What happened this week in the Crypto markets?
A Sea of Red
Last month’s gains are starting to look like a mirage — as the crypto market continues to hemorrhage following a second straight week of double digit losses. Bitcoin fell 10% to $6300 last week, while the overall Crypto market cap declined by another $40B (not an insignificant number considering the entire asset class now represents just $213 bn in value).
The carnage started on Tuesday when the SEC extended the deadline of the VanEck ETF proposal to September 30th, causing Bitcoin to drop $500 intraday, and the rest of the market reacted in kind. We did not expect the SEC to approve the Van Eck filing in August nor do we expect an approval in 2018. The downward price action continued throughout the week, accelerating into Thursday and Friday. We believe we have entered a “Capitulation phase”, where many retail investors have given up on trying to recoup gains and have sold off their portfolios at a loss, unable to cope with the daily stressors of the market. This is historically the tail end of a bear market.
It is perhaps curious that Bitcoin has such a perceived dependence on the SEC’s looming decision. Cryptocurrency was the brainchild of a group of people disheartened by how ‘money’ was controlled by banks and regulatory agencies — yet here we are in 2018, nearly 10 years after the Bitcoin Whitepaper was written, watching as a regulatory agency’s decision (or lack thereof) dominates the price action of the whole market.
Elsewhere, other large cap tokens such as Ethereum (ETH), Litecoin (LTC) and Eos (EOS) were hit much harder than Bitcoin, falling between 20–40% on extremely thin volumes (more on volumes below). Ethereum is particularly interesting to watch. The majority of ICO projects raised funds in Ethereum, but these project owners have no need to hold ETH, especially in a declining market. As a result, there is a consistent overhang from these project owners looking to offload ETH in order to secure enough funds to keep operations afloat. An example of this was seen in EOS, which sold their remaining ETH in June and July of this year — a position that had initially been as high as 3 million ETH. From what we can tell, almost all of the selling pressure at these depressed prices is coming from short-sellers looking to push prices lower until they find resistance, and ICO project owners.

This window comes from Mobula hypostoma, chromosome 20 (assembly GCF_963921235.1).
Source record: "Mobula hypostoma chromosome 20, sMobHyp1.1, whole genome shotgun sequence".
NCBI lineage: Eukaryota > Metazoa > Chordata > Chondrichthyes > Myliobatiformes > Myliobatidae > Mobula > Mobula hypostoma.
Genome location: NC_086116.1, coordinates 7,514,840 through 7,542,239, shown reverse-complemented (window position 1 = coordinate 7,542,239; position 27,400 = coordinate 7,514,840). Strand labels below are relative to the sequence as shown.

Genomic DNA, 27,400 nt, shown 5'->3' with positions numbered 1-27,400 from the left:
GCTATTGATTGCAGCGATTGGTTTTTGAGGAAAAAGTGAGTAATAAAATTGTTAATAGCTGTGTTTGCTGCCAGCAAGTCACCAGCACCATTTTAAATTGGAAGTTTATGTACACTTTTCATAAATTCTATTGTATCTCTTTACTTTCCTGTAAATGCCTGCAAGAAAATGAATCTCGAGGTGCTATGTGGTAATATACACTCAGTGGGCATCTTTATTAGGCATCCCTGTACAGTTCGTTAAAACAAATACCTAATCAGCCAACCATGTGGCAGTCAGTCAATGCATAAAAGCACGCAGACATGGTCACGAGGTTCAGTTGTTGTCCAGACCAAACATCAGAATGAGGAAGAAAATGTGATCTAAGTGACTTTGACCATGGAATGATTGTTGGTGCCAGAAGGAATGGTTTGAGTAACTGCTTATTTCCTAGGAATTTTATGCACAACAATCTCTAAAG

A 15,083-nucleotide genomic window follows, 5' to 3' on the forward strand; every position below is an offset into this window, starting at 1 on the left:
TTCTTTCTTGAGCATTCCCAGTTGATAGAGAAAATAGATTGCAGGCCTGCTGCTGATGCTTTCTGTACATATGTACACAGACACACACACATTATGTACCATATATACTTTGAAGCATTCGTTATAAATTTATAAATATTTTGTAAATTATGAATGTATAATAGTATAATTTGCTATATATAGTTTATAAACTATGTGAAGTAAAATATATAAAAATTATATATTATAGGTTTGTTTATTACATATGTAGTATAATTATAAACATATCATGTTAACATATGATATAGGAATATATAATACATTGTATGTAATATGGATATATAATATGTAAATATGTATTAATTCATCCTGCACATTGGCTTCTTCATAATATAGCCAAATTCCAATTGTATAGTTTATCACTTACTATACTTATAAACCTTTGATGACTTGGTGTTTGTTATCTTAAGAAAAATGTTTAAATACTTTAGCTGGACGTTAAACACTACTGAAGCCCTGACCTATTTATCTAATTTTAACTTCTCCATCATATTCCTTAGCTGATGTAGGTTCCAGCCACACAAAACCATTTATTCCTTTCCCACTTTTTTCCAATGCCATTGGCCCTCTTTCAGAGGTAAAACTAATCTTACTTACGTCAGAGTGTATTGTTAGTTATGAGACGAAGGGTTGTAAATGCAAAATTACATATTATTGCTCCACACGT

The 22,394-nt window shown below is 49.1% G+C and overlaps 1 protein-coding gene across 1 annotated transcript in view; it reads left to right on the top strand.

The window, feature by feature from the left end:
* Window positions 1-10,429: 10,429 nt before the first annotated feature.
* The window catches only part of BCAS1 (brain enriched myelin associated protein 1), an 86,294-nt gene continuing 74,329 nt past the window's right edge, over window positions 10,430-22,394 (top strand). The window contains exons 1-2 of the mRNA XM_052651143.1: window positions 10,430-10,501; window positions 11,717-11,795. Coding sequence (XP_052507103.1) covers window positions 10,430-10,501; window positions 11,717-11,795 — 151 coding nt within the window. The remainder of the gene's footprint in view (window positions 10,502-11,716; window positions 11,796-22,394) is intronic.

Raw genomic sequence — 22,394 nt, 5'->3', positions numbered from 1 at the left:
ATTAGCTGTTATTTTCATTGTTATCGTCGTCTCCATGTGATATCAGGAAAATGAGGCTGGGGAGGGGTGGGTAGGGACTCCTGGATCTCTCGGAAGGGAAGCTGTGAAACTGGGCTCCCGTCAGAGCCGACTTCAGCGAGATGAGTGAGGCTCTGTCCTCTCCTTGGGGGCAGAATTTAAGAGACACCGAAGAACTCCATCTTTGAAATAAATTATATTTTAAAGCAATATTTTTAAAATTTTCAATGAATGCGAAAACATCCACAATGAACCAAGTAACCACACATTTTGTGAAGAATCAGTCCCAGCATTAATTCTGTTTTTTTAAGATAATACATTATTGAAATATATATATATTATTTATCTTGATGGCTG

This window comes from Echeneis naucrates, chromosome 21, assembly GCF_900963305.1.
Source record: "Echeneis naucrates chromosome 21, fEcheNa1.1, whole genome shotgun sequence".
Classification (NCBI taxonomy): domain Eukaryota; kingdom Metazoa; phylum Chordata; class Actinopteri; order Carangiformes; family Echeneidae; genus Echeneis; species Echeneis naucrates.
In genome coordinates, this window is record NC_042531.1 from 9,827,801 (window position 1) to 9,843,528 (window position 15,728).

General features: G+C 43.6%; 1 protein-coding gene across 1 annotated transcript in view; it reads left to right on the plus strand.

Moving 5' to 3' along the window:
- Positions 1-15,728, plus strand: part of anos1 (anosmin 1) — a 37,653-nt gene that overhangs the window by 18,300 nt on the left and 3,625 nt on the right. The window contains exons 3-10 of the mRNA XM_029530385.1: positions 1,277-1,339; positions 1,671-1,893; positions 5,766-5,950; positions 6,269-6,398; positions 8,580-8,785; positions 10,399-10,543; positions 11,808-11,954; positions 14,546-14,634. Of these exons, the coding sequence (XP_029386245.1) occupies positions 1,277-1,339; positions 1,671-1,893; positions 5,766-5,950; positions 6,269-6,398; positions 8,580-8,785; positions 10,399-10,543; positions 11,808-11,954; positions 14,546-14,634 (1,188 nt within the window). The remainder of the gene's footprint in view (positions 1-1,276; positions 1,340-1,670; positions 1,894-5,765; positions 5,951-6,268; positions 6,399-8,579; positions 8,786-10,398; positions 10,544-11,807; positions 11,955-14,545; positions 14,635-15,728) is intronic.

Low volume / wide markets — perspective on illiquid securities
At this point in time, we want to remind our readers that the Arca Funds team has decades of experience trading illiquid assets, like high yield bonds, distressed bonds, emerging markets debt, and reorg equities. It is not uncommon to buy a distressed bond on the way down at 80 cents on the dollar, 60 cents on the dollar and 40 cents on the dollar… in the same day. News comes out, prices adjust, and market participants must react to new prices that may or may not be transactable (i.e. it takes time to get to a market equilibrium where there are equal buyers/sellers on both sides).
Bringing this back to crypto, just because crypto exchanges allow anyone to see real-time prices does NOT mean that any trading is actually happening at these levels. This is an extremely immature market that is lulling people into a false sense of liquidity by showing constantly available prices that appear to be transactable, but really aren’t. Crypto is largely an OTC driven market — and that can mean very wide Bid/Ask spreads as buyers and sellers are miles apart. As a result, liquidity is thin in crypto right now. Prices of many crypto assets are falling dramatically and swiftly on little to no volume. Most of these tokens, including some of the ones that are perceived to be liquid, are moving lower without sellers. Market makers are like casino bookies — they don’t care which side wins, they just want to find a level where there is even action on both sides (so they can make their money on higher volumes). We believe illiquidity was a primary contributor to last week’s price action. The selling largely stopped two weeks ago, but there just were not enough buyers to bring the market to equilibrium — so market makers continue to test the market lower to see where the buyers will step in. When they finally step in and we touch a “floor”, there will be very little volume traded down at the bottom either as we quickly bounce back up to see if any sellers are still there at these lower levels. It takes a different approach and discipline to invest in volatile, illiquid markets — one in which we’re very comfortable.